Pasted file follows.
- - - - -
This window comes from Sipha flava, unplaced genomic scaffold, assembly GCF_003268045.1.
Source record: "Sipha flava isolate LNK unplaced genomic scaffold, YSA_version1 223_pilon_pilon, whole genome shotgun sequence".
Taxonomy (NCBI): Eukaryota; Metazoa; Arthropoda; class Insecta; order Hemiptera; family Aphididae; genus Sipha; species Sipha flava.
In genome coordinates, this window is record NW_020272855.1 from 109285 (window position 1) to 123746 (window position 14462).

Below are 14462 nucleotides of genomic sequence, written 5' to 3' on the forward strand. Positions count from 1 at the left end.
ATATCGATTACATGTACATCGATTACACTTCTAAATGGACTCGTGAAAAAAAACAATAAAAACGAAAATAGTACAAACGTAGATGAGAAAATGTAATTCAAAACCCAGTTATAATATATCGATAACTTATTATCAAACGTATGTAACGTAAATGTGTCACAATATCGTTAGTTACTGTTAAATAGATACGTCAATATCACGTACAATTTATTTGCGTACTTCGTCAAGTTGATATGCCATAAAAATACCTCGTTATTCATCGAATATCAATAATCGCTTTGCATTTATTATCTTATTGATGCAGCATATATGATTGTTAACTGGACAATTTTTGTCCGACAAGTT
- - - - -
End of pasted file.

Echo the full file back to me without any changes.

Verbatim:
This window comes from Sipha flava, unplaced genomic scaffold, assembly GCF_003268045.1.
Source record: "Sipha flava isolate LNK unplaced genomic scaffold, YSA_version1 223_pilon_pilon, whole genome shotgun sequence".
Taxonomy (NCBI): Eukaryota; Metazoa; Arthropoda; class Insecta; order Hemiptera; family Aphididae; genus Sipha; species Sipha flava.
In genome coordinates, this window is record NW_020272855.1 from 109285 (window position 1) to 123746 (window position 14462).

Below are 14462 nucleotides of genomic sequence, written 5' to 3' on the forward strand. Positions count from 1 at the left end.
ATATCGATTACATGTACATCGATTACACTTCTAAATGGACTCGTGAAAAAAAACAATAAAAACGAAAATAGTACAAACGTAGATGAGAAAATGTAATTCAAAACCCAGTTATAATATATCGATAACTTATTATCAAACGTATGTAACGTAAATGTGTCACAATATCGTTAGTTACTGTTAAATAGATACGTCAATATCACGTACAATTTATTTGCGTACTTCGTCAAGTTGATATGCCATAAAAATACCTCGTTATTCATCGAATATCAATAATCGCTTTGCATTTATTATCTTATTGATGCAGCATATATGATTGTTAACTGGACAATTTTTGTCCGACAAGTT